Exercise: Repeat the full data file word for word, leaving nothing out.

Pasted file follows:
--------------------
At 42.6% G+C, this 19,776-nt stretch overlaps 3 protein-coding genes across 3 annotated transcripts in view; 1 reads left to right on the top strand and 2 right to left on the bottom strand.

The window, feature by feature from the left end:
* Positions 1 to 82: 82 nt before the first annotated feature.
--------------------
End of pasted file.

At 42.6% G+C, this 19,776-nt stretch overlaps 3 protein-coding genes across 3 annotated transcripts in view; 1 reads left to right on the top strand and 2 right to left on the bottom strand.

The window, feature by feature from the left end:
* Positions 1 to 82: 82 nt before the first annotated feature.